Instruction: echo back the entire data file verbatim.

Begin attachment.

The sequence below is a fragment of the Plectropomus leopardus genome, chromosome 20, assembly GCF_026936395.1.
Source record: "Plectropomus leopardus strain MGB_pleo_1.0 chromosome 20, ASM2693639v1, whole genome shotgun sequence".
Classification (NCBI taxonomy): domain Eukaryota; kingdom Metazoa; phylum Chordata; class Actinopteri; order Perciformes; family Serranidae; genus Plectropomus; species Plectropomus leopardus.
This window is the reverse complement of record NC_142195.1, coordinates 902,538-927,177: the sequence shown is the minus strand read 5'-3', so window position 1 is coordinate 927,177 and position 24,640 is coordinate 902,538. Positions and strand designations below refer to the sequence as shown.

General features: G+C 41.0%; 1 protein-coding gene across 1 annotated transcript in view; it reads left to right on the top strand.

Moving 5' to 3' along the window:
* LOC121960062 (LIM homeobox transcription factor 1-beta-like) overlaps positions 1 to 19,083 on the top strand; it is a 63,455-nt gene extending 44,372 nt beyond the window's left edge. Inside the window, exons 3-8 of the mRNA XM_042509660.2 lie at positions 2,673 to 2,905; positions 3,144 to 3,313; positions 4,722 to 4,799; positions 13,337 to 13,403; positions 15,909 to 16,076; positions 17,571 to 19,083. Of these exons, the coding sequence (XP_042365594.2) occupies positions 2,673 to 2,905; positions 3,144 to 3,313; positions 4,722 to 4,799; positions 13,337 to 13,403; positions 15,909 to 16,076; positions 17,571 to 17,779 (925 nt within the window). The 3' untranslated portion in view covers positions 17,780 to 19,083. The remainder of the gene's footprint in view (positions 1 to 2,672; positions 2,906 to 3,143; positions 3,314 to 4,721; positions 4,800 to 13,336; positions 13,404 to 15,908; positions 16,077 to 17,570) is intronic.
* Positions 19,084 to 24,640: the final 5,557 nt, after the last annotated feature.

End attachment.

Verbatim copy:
The sequence below is a fragment of the Plectropomus leopardus genome, chromosome 20, assembly GCF_026936395.1.
Source record: "Plectropomus leopardus strain MGB_pleo_1.0 chromosome 20, ASM2693639v1, whole genome shotgun sequence".
Classification (NCBI taxonomy): domain Eukaryota; kingdom Metazoa; phylum Chordata; class Actinopteri; order Perciformes; family Serranidae; genus Plectropomus; species Plectropomus leopardus.
This window is the reverse complement of record NC_142195.1, coordinates 902,538-927,177: the sequence shown is the minus strand read 5'-3', so window position 1 is coordinate 927,177 and position 24,640 is coordinate 902,538. Positions and strand designations below refer to the sequence as shown.

General features: G+C 41.0%; 1 protein-coding gene across 1 annotated transcript in view; it reads left to right on the top strand.

Moving 5' to 3' along the window:
* LOC121960062 (LIM homeobox transcription factor 1-beta-like) overlaps positions 1 to 19,083 on the top strand; it is a 63,455-nt gene extending 44,372 nt beyond the window's left edge. Inside the window, exons 3-8 of the mRNA XM_042509660.2 lie at positions 2,673 to 2,905; positions 3,144 to 3,313; positions 4,722 to 4,799; positions 13,337 to 13,403; positions 15,909 to 16,076; positions 17,571 to 19,083. Of these exons, the coding sequence (XP_042365594.2) occupies positions 2,673 to 2,905; positions 3,144 to 3,313; positions 4,722 to 4,799; positions 13,337 to 13,403; positions 15,909 to 16,076; positions 17,571 to 17,779 (925 nt within the window). The 3' untranslated portion in view covers positions 17,780 to 19,083. The remainder of the gene's footprint in view (positions 1 to 2,672; positions 2,906 to 3,143; positions 3,314 to 4,721; positions 4,800 to 13,336; positions 13,404 to 15,908; positions 16,077 to 17,570) is intronic.
* Positions 19,084 to 24,640: the final 5,557 nt, after the last annotated feature.